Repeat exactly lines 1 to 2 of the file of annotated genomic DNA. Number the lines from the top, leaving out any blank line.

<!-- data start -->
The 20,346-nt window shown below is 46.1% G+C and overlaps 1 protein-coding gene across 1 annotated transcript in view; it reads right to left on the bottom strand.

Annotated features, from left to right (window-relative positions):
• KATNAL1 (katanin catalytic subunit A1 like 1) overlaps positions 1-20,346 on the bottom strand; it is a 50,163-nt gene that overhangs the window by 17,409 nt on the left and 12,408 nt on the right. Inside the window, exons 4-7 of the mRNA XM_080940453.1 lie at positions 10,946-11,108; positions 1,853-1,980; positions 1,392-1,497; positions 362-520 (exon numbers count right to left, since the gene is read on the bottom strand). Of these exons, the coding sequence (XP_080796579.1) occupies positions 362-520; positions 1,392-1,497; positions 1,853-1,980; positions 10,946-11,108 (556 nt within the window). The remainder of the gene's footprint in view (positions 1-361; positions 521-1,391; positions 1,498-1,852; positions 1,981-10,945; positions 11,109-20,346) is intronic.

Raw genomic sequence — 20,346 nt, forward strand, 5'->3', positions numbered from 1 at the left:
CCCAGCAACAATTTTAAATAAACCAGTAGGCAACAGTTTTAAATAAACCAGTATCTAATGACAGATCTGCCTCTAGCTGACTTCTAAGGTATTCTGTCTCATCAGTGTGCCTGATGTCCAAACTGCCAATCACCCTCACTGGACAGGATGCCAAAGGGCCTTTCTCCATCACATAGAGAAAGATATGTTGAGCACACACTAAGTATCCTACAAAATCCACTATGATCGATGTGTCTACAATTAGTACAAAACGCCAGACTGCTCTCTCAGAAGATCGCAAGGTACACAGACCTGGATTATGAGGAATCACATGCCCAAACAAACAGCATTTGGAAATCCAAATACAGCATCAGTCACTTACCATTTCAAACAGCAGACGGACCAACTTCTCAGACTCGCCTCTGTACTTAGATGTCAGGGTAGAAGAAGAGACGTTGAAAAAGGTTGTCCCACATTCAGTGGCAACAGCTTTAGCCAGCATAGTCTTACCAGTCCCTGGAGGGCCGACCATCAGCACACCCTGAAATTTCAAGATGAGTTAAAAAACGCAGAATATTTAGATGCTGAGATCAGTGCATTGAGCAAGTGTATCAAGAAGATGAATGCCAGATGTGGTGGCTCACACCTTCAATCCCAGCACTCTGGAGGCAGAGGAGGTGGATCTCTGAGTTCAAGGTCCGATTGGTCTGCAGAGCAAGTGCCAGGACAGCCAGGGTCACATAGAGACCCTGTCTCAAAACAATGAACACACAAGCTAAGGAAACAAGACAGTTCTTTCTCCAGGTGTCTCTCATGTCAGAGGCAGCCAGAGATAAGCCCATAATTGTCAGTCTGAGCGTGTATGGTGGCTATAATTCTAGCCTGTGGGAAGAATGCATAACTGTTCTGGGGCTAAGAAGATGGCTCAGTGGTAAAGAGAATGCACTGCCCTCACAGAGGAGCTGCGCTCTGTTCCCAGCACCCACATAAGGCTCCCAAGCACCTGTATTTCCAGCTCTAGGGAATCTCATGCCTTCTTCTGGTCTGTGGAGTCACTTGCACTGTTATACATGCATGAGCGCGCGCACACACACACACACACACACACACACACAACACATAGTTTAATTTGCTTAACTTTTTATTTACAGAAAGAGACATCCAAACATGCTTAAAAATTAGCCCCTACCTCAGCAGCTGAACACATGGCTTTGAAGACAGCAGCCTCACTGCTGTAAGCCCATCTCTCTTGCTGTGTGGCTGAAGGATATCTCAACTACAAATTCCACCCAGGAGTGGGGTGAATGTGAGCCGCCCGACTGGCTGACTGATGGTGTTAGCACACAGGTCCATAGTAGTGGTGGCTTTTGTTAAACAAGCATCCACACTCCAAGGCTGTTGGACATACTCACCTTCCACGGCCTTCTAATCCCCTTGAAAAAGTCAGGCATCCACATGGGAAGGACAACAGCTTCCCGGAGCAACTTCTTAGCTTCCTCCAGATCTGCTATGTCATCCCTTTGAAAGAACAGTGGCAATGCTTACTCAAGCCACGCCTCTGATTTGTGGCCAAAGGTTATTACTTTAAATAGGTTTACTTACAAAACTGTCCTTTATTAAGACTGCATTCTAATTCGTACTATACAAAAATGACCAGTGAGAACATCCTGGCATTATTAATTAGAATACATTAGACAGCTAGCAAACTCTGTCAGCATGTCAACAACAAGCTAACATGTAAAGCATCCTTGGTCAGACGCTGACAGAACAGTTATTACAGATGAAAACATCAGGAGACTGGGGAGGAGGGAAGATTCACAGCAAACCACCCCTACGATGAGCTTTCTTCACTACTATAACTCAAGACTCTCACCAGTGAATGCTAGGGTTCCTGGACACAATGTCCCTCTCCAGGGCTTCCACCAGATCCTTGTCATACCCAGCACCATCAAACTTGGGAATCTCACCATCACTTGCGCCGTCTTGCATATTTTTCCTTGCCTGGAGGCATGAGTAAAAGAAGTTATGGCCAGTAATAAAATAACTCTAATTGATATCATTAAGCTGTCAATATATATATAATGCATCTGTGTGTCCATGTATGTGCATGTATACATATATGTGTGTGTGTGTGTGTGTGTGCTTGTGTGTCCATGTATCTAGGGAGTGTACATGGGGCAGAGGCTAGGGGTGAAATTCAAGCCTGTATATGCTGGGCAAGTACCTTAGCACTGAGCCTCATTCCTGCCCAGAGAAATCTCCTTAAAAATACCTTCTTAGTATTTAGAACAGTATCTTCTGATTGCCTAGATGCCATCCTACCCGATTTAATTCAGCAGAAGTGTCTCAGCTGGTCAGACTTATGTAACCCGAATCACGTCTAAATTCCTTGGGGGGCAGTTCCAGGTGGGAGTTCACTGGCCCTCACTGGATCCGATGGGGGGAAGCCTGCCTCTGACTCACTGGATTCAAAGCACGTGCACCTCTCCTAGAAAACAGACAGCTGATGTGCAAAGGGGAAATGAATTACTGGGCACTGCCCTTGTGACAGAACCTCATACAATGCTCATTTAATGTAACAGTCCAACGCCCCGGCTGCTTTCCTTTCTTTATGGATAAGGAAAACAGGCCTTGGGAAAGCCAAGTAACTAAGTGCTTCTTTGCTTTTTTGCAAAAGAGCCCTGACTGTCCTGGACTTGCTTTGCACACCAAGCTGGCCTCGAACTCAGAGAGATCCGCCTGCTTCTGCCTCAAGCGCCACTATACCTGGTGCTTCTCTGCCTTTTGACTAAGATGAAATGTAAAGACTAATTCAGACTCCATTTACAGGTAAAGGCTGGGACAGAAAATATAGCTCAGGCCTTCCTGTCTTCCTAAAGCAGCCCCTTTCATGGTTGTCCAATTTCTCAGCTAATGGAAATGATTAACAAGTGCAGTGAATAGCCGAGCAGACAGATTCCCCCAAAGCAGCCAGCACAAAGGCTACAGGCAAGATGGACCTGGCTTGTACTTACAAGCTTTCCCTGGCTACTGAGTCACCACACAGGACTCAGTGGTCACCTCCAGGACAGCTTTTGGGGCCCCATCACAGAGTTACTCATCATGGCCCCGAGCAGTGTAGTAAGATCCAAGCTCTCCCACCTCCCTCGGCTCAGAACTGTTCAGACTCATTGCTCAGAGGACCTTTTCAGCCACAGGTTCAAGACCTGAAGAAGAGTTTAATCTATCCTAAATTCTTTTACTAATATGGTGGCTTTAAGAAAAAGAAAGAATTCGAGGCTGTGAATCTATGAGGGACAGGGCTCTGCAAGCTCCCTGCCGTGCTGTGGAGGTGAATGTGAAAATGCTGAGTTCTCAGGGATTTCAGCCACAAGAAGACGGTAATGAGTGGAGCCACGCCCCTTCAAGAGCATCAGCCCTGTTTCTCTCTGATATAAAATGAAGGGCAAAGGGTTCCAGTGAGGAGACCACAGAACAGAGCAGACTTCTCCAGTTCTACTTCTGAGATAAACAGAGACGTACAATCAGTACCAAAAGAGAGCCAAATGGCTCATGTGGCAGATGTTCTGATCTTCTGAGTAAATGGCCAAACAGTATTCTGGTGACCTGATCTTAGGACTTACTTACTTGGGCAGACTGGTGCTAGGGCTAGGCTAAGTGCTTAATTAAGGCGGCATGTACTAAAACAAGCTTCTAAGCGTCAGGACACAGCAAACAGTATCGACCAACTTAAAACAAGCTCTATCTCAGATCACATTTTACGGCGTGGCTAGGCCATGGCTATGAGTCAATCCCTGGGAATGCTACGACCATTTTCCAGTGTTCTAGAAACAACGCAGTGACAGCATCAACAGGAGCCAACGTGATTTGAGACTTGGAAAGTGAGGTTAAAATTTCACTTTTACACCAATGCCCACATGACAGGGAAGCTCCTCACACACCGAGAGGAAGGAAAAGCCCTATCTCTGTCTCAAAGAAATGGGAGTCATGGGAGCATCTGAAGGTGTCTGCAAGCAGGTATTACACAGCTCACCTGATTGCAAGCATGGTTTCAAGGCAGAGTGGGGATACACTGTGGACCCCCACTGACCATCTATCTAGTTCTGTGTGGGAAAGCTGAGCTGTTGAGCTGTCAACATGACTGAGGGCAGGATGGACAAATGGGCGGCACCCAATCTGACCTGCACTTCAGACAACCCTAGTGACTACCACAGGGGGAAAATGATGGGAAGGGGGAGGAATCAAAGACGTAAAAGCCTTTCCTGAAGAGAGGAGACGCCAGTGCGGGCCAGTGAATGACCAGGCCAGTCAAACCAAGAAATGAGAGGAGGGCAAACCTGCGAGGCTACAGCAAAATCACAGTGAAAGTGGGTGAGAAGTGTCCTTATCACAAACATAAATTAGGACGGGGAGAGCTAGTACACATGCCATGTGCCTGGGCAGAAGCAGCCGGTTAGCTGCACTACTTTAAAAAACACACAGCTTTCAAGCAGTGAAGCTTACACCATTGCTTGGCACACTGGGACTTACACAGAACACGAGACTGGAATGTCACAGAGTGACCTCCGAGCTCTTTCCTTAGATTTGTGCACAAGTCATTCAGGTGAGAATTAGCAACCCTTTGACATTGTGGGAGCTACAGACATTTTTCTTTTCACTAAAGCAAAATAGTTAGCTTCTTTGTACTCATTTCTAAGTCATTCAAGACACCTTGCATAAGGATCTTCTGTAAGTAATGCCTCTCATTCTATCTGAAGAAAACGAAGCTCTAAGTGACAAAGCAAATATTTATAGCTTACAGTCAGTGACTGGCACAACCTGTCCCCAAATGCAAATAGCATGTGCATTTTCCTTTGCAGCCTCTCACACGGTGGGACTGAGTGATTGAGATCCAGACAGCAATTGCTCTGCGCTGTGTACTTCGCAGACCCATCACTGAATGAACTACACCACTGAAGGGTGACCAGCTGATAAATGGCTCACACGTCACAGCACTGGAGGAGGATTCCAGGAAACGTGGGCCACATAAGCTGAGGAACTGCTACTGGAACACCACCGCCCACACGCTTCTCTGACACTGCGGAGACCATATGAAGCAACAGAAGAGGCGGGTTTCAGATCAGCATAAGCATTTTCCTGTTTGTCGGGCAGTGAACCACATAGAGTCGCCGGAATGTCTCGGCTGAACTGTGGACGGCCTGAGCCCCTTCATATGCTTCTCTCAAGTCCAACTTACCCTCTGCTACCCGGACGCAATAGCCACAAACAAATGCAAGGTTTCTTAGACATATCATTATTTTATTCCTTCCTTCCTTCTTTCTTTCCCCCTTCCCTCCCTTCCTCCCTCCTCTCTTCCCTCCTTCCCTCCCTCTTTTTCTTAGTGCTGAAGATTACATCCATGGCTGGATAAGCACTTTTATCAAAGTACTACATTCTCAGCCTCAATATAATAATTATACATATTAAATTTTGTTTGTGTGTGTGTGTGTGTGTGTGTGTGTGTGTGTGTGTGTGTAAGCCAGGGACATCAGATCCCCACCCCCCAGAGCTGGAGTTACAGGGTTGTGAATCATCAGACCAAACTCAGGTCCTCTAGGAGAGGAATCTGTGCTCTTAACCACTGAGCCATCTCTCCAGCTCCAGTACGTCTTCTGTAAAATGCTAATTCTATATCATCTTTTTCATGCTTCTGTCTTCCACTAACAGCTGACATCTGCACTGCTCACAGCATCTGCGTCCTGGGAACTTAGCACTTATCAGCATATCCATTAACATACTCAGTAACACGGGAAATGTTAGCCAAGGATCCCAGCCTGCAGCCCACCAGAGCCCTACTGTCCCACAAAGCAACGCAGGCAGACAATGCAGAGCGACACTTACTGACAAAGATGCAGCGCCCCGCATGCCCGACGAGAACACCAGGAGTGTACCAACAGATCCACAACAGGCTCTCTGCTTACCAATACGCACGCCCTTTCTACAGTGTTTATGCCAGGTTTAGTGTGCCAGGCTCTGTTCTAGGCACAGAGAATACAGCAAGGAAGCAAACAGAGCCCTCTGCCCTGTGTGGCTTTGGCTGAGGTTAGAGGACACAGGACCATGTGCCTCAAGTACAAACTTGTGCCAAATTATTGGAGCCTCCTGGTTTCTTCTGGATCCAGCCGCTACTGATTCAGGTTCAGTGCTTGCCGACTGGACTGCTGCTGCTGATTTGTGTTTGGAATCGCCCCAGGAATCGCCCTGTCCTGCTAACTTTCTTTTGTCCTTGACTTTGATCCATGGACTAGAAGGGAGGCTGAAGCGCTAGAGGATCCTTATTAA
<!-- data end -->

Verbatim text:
The 20,346-nt window shown below is 46.1% G+C and overlaps 1 protein-coding gene across 1 annotated transcript in view; it reads right to left on the bottom strand.

Annotated features, from left to right (window-relative positions):